Life in Howard County has taken some unexpected turns over the past few years, prompting a nonprofit group to try to map its future.
"The environment is very different in 2003 than in '97, '98, '99, and there are lots of unintended consequences," said Ron Carlson, who is on the board of directors of Vision Howard County, a civic group working to better the county's quality of life through private and public collaborations.
Group members point to many changes over the past few years: Howard's definition of safety was altered by terrorist and sniper attacks. A new county executive took office with new ideals, as did a new school superintendent and community college president. The economy grew shakier, the population more diverse, the undeveloped land more scarce and the taxes higher.
"We're really challenged by some tough problems," Carlson said. "They've raised the question of, `Where are we going?' "
To try to answer that, Carlson and his colleagues have asked county leaders - including County Executive James N. Robey, Superintendent John R. O'Rourke and Columbia Association President Maggie J. Brown - to define their visions and plans for the future during a town meeting at 7 p.m. June 5 in the George Howard Building in Ellicott City.
The public is invited to fire questions and ideas at the panelists, telling them which direction the county should go.
"It's time to come together and talk about these things," Sandra Trice Gray, president of Vision Howard County, said during a news conference yesterday to promote the meeting.
The group's hope is that the communication will uncover problems in the county and find ways - and volunteers - to address them.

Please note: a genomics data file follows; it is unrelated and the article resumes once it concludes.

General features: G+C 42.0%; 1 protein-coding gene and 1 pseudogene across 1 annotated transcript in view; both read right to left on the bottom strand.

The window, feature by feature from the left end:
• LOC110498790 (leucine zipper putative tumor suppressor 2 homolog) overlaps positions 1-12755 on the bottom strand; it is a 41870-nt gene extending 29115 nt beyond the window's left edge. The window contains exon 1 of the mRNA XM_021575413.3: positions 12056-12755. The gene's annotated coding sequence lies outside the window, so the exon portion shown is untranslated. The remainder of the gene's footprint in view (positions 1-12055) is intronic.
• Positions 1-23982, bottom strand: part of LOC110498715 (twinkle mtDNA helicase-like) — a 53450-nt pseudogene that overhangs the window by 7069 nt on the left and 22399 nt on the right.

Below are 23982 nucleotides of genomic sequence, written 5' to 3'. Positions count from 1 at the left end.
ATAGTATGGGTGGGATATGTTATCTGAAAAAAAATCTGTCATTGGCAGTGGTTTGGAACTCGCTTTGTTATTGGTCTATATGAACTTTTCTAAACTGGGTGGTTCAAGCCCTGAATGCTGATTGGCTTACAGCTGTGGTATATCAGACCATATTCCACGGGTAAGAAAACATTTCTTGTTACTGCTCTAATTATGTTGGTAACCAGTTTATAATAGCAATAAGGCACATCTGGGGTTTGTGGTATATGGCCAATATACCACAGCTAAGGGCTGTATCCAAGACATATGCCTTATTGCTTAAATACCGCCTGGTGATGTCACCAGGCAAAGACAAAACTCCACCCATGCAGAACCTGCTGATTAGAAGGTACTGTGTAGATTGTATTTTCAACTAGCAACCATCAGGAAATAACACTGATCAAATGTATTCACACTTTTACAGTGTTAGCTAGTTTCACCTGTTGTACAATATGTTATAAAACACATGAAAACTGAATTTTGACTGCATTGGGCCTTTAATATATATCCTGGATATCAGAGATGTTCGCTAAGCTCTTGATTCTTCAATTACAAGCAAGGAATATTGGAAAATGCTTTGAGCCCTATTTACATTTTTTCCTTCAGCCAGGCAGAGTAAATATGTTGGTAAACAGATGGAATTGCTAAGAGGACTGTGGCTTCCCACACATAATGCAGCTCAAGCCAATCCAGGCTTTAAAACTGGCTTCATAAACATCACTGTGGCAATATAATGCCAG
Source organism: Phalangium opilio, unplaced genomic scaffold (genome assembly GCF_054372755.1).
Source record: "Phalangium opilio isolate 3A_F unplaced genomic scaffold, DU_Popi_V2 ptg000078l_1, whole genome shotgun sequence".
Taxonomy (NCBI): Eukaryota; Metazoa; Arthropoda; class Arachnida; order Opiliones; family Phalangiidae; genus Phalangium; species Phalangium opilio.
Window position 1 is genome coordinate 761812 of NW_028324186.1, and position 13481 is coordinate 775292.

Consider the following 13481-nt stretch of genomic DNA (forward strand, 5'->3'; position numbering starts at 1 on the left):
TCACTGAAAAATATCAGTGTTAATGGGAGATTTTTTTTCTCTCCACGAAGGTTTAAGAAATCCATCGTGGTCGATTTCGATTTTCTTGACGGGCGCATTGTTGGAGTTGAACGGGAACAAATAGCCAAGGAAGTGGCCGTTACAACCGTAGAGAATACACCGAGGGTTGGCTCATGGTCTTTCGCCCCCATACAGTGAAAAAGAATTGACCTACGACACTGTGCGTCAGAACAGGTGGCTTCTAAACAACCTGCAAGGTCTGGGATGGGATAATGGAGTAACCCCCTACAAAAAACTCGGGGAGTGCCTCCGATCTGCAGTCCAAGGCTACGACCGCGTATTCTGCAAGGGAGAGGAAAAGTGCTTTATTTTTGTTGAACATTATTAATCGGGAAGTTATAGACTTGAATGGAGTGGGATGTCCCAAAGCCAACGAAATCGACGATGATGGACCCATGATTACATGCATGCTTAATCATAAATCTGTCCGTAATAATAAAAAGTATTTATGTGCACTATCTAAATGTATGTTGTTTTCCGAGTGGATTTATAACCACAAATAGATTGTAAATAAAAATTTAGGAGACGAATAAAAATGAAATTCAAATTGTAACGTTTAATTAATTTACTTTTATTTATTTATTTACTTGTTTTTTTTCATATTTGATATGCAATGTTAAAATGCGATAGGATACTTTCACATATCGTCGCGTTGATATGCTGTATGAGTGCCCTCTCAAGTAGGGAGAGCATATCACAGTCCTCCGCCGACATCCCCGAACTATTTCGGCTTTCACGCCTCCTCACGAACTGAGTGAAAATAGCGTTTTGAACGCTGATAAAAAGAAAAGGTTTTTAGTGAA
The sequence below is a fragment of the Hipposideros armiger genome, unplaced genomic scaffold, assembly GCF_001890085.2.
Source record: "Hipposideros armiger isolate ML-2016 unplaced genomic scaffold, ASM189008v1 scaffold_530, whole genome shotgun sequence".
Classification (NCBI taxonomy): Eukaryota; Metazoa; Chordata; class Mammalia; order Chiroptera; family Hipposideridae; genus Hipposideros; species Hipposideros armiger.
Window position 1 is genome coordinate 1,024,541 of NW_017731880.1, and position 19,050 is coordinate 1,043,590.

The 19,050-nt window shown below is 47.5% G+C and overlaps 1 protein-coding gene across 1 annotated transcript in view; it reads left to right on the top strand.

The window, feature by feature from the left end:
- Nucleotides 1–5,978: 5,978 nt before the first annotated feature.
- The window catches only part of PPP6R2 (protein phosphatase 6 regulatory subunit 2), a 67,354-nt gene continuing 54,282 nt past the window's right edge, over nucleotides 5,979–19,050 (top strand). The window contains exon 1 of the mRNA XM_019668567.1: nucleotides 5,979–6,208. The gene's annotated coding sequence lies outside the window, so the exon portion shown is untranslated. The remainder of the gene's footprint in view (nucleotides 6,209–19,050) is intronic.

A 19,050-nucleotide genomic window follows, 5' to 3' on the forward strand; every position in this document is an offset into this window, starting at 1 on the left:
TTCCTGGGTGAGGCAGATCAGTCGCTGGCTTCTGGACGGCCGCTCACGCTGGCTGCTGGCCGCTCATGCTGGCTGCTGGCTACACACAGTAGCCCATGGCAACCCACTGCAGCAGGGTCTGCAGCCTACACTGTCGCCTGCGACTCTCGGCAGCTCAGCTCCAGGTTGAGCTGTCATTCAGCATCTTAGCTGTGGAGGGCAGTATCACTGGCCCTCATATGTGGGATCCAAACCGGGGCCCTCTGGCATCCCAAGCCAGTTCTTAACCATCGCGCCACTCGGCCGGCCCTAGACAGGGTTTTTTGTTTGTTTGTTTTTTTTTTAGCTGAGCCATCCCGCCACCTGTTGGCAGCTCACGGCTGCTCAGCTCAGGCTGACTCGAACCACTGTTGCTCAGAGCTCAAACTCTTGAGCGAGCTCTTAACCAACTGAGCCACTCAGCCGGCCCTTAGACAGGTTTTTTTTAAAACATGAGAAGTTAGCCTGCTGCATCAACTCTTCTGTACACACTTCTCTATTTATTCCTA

"We're not going in with any preconceived ideas," said Barbara A. Russell, another board member who expects the public to set the agenda and, with any luck, find the "energy to get on board and become involved."
Vision Howard County, which grew from a grass-roots planning project by Gray and former County Executive Charles I. Ecker in the late 1990s, has at its core a belief that the community needs to steer its future, but the organization is not averse to providing the road map.
Last year, Gray's group put together a quality-of-life report - which Carlson calls the Dow Jones of the county's health - showing that while Howard may not have much room for new housing, it has ample space for improvement.
The report is not always flattering: The Little Patuxent watershed can't support aquatic life, it says; available public transportation is inadequate; affordable housing is scant; and the homeless population is growing.
But the report is also very positive, explaining why Howard remains a favored spot to live: Education is top-notch; the unemployment rate is below state and national averages; the population is well-educated; the crime rate is low.
Those conditions are worth fighting to preserve, group members said, while still working to improve the negative. But for that to happen, residents need to show up.
"These are very hard things to pull off," Carlson said of the meeting format. "[They] require a lot of active citizen participation."
But the payoff is big, he added.
"I can't think of another time where this panel has come together talking about the future at the same time for a two-hour period," Carlson said. "This is a way for us to ... say as a county who we are and where we're headed."